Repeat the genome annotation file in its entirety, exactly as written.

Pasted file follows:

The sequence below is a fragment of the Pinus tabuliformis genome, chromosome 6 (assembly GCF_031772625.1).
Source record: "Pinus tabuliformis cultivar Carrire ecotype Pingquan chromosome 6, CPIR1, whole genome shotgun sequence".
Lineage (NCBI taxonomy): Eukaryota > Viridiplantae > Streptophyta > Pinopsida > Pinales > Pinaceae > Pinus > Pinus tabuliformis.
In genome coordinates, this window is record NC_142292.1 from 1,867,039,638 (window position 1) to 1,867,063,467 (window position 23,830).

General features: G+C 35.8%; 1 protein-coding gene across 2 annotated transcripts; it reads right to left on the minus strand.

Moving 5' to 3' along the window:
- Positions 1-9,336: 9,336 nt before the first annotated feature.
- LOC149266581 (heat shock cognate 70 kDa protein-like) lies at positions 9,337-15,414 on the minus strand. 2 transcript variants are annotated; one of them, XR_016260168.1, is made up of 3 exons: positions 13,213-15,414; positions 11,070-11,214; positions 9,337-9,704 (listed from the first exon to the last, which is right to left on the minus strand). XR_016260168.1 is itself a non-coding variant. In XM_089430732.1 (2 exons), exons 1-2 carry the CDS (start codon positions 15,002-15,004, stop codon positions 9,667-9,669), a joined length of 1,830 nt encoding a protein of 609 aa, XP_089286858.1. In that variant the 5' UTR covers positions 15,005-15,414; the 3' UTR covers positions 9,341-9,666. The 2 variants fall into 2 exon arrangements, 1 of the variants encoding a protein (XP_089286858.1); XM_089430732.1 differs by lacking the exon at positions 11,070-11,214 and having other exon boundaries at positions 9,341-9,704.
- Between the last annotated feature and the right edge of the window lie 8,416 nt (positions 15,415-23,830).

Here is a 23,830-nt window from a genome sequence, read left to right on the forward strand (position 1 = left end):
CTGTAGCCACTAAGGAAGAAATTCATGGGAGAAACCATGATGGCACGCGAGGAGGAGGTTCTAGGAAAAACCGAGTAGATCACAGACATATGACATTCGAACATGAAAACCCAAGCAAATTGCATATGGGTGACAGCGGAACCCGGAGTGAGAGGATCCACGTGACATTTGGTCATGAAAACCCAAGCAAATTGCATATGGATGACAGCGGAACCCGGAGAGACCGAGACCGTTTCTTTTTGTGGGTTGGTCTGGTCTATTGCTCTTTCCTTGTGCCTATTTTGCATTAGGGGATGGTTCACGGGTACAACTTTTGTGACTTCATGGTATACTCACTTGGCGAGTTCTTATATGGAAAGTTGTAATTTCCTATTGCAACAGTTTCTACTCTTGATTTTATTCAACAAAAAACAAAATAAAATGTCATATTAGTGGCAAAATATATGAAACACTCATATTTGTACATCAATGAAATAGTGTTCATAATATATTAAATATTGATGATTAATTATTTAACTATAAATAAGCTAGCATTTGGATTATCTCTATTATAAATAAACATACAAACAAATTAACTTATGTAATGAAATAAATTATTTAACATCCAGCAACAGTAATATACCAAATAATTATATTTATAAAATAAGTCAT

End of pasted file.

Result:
The sequence below is a fragment of the Pinus tabuliformis genome, chromosome 6 (assembly GCF_031772625.1).
Source record: "Pinus tabuliformis cultivar Carrire ecotype Pingquan chromosome 6, CPIR1, whole genome shotgun sequence".
Lineage (NCBI taxonomy): Eukaryota > Viridiplantae > Streptophyta > Pinopsida > Pinales > Pinaceae > Pinus > Pinus tabuliformis.
In genome coordinates, this window is record NC_142292.1 from 1,867,039,638 (window position 1) to 1,867,063,467 (window position 23,830).

General features: G+C 35.8%; 1 protein-coding gene across 2 annotated transcripts; it reads right to left on the minus strand.

Moving 5' to 3' along the window:
- Positions 1-9,336: 9,336 nt before the first annotated feature.
- LOC149266581 (heat shock cognate 70 kDa protein-like) lies at positions 9,337-15,414 on the minus strand. 2 transcript variants are annotated; one of them, XR_016260168.1, is made up of 3 exons: positions 13,213-15,414; positions 11,070-11,214; positions 9,337-9,704 (listed from the first exon to the last, which is right to left on the minus strand). XR_016260168.1 is itself a non-coding variant. In XM_089430732.1 (2 exons), exons 1-2 carry the CDS (start codon positions 15,002-15,004, stop codon positions 9,667-9,669), a joined length of 1,830 nt encoding a protein of 609 aa, XP_089286858.1. In that variant the 5' UTR covers positions 15,005-15,414; the 3' UTR covers positions 9,341-9,666. The 2 variants fall into 2 exon arrangements, 1 of the variants encoding a protein (XP_089286858.1); XM_089430732.1 differs by lacking the exon at positions 11,070-11,214 and having other exon boundaries at positions 9,341-9,704.
- Between the last annotated feature and the right edge of the window lie 8,416 nt (positions 15,415-23,830).

Here is a 23,830-nt window from a genome sequence, read left to right on the forward strand (position 1 = left end):
CTGTAGCCACTAAGGAAGAAATTCATGGGAGAAACCATGATGGCACGCGAGGAGGAGGTTCTAGGAAAAACCGAGTAGATCACAGACATATGACATTCGAACATGAAAACCCAAGCAAATTGCATATGGGTGACAGCGGAACCCGGAGTGAGAGGATCCACGTGACATTTGGTCATGAAAACCCAAGCAAATTGCATATGGATGACAGCGGAACCCGGAGAGACCGAGACCGTTTCTTTTTGTGGGTTGGTCTGGTCTATTGCTCTTTCCTTGTGCCTATTTTGCATTAGGGGATGGTTCACGGGTACAACTTTTGTGACTTCATGGTATACTCACTTGGCGAGTTCTTATATGGAAAGTTGTAATTTCCTATTGCAACAGTTTCTACTCTTGATTTTATTCAACAAAAAACAAAATAAAATGTCATATTAGTGGCAAAATATATGAAACACTCATATTTGTACATCAATGAAATAGTGTTCATAATATATTAAATATTGATGATTAATTATTTAACTATAAATAAGCTAGCATTTGGATTATCTCTATTATAAATAAACATACAAACAAATTAACTTATGTAATGAAATAAATTATTTAACATCCAGCAACAGTAATATACCAAATAATTATATTTATAAAATAAGTCAT